Yeah, it’s remarkable. It’s almost like a handheld dolly. What it does is enable the camera to flow and explore scenes as the actors explored scenes with James, and the camera could just be there with them. And quite often, we wouldn’t even rehearse scenes. We’d just go straight into filming them, because we knew they’d develop. I think that shows in the movie. In the movie, there’s a lot of spontaneity in the performances. That’s a credit to James and the cast working together, and to the ability to get the camera in there with them with a small footprint and capture those moments.

In talking with other cinematographers, I’m often told there are a few films they draw inspiration from as they’re working on certain projects. Were there films that informed the way you approached Guardians?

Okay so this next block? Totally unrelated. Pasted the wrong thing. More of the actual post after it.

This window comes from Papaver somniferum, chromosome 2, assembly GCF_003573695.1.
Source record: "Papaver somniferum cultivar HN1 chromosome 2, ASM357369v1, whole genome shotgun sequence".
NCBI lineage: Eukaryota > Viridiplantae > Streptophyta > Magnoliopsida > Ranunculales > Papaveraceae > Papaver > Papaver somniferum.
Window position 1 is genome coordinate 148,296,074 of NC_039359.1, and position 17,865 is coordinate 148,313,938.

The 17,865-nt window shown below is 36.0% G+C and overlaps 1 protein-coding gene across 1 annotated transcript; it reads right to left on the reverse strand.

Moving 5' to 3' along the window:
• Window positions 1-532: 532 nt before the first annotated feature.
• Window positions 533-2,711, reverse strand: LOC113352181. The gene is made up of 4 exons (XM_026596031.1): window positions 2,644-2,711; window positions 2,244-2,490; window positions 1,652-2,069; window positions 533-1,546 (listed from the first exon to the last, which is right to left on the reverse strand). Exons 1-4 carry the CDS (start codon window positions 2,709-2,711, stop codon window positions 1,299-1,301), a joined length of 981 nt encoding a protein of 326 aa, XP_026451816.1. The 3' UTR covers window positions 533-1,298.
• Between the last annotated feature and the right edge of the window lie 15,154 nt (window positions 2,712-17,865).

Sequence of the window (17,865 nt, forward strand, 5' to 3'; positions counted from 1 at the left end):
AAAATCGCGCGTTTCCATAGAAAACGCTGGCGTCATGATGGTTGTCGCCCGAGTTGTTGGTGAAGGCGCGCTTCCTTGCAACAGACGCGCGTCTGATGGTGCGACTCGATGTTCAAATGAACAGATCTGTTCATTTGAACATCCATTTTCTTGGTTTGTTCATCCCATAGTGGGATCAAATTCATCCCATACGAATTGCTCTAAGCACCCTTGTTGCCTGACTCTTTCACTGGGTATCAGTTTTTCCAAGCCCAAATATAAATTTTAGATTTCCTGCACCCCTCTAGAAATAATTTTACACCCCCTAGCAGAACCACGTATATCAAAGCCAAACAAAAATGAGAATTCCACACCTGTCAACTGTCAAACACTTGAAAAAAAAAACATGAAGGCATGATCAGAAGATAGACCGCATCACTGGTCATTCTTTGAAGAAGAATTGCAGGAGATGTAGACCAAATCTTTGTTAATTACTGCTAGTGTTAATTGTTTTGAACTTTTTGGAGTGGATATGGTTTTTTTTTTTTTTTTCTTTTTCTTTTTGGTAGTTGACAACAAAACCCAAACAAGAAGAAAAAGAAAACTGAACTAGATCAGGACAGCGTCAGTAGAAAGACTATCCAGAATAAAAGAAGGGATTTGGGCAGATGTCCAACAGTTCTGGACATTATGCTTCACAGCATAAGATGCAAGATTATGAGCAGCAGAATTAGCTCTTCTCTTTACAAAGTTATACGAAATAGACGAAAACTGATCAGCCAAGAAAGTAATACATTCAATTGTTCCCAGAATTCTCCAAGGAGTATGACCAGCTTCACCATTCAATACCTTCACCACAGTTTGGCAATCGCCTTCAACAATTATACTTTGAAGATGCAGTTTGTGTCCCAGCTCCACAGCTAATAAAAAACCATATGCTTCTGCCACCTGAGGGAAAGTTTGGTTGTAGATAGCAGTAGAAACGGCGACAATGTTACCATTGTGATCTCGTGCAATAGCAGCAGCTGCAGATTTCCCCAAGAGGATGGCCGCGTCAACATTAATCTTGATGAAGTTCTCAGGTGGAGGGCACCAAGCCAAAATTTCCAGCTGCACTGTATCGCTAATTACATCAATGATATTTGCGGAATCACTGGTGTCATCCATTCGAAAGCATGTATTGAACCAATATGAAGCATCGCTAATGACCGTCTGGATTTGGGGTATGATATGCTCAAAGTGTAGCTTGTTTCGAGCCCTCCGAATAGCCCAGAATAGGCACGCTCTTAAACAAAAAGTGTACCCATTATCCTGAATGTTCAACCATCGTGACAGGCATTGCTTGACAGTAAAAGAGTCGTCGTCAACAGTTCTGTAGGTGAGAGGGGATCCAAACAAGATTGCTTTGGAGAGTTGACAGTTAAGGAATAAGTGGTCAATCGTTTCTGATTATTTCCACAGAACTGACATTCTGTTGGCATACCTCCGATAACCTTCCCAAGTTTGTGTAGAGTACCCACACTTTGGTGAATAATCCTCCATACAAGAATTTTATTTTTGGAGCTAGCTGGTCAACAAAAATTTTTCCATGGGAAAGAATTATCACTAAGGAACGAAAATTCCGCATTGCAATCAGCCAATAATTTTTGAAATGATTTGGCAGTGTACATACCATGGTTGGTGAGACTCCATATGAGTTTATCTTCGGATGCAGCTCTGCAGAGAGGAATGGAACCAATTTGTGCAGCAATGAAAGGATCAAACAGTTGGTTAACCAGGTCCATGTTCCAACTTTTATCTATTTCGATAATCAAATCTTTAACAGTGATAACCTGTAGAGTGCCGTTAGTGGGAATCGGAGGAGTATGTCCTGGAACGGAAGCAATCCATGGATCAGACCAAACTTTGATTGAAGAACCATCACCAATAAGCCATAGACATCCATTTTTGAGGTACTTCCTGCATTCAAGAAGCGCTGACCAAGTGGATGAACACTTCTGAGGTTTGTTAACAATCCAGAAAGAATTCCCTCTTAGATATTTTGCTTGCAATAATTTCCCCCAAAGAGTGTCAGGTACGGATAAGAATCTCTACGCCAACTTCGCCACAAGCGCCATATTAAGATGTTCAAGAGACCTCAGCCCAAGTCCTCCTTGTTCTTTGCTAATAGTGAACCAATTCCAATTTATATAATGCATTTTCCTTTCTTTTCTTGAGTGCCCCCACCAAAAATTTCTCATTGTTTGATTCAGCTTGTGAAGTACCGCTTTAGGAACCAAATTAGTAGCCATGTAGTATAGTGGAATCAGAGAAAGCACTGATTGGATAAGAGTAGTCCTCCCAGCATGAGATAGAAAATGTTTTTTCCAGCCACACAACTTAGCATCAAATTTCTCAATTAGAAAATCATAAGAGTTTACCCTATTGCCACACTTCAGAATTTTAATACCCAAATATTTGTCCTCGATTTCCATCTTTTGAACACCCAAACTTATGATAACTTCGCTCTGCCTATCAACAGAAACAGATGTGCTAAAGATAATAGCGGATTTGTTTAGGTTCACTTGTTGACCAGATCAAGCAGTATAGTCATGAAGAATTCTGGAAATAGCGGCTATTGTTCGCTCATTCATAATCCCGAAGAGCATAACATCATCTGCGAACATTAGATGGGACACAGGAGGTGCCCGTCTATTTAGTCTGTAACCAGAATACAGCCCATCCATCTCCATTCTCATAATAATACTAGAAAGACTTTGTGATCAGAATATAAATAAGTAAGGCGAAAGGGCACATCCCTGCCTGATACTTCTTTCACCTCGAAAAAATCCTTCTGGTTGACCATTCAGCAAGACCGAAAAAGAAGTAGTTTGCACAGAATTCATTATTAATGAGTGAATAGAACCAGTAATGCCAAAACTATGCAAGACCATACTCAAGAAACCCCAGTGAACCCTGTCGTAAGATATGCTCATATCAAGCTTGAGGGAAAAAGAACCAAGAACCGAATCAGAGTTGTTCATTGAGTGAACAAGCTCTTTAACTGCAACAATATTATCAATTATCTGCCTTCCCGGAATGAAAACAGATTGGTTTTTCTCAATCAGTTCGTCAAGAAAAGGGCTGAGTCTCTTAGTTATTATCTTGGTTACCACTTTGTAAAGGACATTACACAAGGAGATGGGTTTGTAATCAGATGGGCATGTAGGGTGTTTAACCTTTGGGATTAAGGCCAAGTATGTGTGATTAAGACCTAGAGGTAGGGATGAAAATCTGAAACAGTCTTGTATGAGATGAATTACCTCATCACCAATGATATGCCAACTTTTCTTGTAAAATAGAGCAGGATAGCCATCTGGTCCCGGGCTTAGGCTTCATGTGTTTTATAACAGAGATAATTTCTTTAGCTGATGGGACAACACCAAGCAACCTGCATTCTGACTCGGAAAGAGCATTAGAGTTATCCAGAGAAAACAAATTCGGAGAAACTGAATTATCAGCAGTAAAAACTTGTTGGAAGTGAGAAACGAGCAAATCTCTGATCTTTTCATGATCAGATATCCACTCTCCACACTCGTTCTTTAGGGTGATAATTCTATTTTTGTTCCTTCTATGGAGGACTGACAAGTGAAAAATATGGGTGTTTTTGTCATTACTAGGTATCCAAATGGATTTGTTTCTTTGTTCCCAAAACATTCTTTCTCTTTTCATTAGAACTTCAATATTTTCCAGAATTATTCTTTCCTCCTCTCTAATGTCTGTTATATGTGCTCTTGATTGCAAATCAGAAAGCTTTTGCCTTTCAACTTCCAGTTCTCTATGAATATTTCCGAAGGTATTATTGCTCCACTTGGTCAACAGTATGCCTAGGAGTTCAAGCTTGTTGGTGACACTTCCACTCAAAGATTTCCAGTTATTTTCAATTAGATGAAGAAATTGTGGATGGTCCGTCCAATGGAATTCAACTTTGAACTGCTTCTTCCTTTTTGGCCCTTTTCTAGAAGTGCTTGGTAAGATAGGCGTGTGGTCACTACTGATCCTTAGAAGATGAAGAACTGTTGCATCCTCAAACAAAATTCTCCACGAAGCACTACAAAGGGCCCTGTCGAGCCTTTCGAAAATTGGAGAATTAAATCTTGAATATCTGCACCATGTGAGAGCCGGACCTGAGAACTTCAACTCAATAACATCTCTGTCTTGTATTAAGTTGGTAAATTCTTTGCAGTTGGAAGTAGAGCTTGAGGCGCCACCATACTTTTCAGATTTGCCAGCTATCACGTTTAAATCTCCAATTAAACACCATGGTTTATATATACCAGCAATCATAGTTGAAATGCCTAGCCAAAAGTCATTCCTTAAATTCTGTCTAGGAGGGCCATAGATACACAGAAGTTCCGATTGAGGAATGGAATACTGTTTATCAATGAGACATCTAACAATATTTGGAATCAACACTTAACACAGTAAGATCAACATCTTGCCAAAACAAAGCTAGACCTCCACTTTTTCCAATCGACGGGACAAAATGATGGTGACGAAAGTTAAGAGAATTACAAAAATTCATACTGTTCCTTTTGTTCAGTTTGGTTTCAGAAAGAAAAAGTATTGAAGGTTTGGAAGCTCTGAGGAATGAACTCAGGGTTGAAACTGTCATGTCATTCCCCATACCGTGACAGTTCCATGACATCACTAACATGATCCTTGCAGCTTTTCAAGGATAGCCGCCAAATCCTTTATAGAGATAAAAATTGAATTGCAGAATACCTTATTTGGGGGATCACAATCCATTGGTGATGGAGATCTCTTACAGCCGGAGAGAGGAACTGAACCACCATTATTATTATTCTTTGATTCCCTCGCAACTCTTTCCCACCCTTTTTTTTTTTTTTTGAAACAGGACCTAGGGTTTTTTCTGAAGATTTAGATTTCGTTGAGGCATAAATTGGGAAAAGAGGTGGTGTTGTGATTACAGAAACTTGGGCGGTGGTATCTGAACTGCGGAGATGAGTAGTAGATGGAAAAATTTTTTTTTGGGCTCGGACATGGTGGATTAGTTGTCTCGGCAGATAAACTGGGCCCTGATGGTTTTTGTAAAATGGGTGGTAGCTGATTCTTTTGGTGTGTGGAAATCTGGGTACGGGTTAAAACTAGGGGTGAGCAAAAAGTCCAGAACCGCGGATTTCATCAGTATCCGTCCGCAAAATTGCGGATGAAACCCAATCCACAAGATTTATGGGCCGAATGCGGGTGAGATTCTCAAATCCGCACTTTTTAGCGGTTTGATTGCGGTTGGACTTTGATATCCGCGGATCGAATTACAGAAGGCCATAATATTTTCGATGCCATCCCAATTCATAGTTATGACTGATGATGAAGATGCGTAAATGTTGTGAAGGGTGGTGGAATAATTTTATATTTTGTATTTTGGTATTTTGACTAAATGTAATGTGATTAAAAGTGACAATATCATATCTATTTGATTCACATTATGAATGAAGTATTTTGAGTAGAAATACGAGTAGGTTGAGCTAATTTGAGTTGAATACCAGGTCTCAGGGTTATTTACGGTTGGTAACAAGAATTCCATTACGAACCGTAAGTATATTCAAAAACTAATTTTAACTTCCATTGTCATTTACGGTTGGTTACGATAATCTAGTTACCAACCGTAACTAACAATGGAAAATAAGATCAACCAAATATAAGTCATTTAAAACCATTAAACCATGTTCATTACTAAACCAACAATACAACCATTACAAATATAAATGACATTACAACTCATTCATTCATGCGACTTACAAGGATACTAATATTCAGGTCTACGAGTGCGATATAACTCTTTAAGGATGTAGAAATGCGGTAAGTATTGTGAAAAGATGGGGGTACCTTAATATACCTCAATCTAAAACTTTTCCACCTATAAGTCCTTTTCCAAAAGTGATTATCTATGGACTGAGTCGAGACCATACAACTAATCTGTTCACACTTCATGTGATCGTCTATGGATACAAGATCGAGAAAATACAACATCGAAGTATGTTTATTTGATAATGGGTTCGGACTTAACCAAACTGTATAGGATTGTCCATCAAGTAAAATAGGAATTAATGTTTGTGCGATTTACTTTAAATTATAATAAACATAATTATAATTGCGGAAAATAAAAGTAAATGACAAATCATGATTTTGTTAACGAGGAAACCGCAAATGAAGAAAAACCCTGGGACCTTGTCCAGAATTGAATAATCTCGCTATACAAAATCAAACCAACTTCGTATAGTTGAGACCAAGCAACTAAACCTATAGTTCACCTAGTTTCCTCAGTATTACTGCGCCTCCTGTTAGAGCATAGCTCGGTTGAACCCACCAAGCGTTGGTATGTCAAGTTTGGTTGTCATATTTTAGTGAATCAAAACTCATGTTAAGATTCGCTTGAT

“If you’re constantly looking back, you’re not being creative

If I’m truthful, and I think James feels similarly, you tend to respond to the idea in the hand. I respond to the script and talking to the director. And in James’ case, he’s very visually articulate … We were both kind of coming at it from a cross between a [second-wave Hong Kong filmmaker] Wong Kar-wai movie and Once Upon A Time In The West.

Fundamentally, it had sort of a science-pulp-fiction feel to it.

When you take on a sequel, there are some expectations as far as consistency with the tone and look and feel. What are some of the elements you need to contend with when you’re working on a sequel, as opposed to the first film in a series or a standalone project?

I loved the first movie and I think everyone did an amazing job, but the reality is you work with the script you have and you work in the present — so it’s very clear with the writing in this script what the direction of the movie will be. It is its own movie. I think James was looking to be bold and take risks and we’re both very lucky to work with a really wonderful studio who are prepared to do both of those things and collaborate on finding a voice for this movie.